|Regions with significant populations|
|Greater Buenos Aires, La Plata Partido, Misiones Province|
|Rioplatense Spanish · Japanese|
|Buddhism · Roman Catholicism · Shintoism|
|Related ethnic groups|
|Japanese diaspora · Asian Argentine|
Japanese Argentines (日系アルゼンチン人 Nikkei Aruzenchin-jin?, Spanish: nipo-argentinos) are Argentine citizens of Japanese ancestry, comprising Japanese immigrants and their descendants born in Argentina. The country is home to the third largest population of Japanese immigrants and their descendants in Latin America after Brazil and Peru. According to Japan's Ministry of Foreign Affairs, there are about 11,675 Japanese citizens and 23,000 people of Japanese descent living in Argentina as of 2011.
Japanese migration to Argentina began in 1908 with the arrival of immigrants from Okinawa and Kagoshima. The first Japanese entered the country via Brazil, and succeeding groups of immigrants tended to reach Argentina through the neighboring nations. In the prewar years, Japanese Argentines were concentrated in urban small businesses, especially dry cleaning and cafes in Buenos Aires, while some worked as domestic servants, factory workers, and longshoremen. A minority of Japanese Argentines also engaged in horticulture, floriculture, and fishery. There is an important Japanese community in the city of Belén de Escobar where they settled and specialised in floriculture.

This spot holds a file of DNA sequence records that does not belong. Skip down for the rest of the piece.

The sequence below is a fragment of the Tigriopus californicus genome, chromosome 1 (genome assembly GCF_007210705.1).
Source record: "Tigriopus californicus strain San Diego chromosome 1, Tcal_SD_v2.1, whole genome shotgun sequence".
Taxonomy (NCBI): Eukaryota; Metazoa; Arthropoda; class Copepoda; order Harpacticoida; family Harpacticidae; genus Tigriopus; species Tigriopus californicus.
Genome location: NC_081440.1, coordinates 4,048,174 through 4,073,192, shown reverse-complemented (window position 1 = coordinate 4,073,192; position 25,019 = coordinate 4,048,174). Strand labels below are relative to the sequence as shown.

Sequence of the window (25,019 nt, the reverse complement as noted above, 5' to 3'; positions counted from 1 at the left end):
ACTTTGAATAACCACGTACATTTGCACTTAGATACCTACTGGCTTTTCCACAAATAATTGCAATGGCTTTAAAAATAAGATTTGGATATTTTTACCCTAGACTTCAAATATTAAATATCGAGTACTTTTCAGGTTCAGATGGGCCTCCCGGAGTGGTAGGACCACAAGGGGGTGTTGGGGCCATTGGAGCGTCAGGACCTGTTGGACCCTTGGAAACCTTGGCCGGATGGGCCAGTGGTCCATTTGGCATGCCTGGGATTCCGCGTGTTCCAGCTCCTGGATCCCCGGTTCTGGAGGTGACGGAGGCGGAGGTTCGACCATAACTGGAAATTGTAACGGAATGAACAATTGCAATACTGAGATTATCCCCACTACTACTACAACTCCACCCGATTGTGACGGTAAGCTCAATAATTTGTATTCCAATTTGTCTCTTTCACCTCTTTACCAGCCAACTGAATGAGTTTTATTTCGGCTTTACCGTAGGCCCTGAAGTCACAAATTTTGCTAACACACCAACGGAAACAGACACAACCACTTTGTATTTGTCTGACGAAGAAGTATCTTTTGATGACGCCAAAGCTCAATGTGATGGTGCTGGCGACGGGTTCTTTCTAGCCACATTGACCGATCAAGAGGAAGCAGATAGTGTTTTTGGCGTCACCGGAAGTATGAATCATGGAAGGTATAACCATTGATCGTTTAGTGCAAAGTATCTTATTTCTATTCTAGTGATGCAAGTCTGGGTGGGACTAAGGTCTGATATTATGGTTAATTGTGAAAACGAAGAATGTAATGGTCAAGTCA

Between the 1960s and 1970s, more Japanese immigrants arrived in the country. Many were attracted by the economic opportunities in agriculture. At the end of the 1980s, approximately 30,000 persons of Japanese ancestry lived in Argentina.
In regions with a substantial Japanese population in Buenos Aires, institutions such as Japanese associations and Japanese language schools were established by early Japanese immigrants.
During the United States-Japanese conflict of World War II, Argentina remained neutral until 1943, which limited the impact of war on the lives of Japanese Argentines. However, restrictions included the ban on meetings, Japanese education, newspaper publication, as well as a freeze on Japanese assets—which remained effective between 1944 and 1946.
- Marcelo Higa. "Research Proposal Abstract - The Japanese Descendants in Argentina ", Japanese American National Museum
- "Migration Historical Overview - Argentina", Discover Nikkei, 12 September 2007.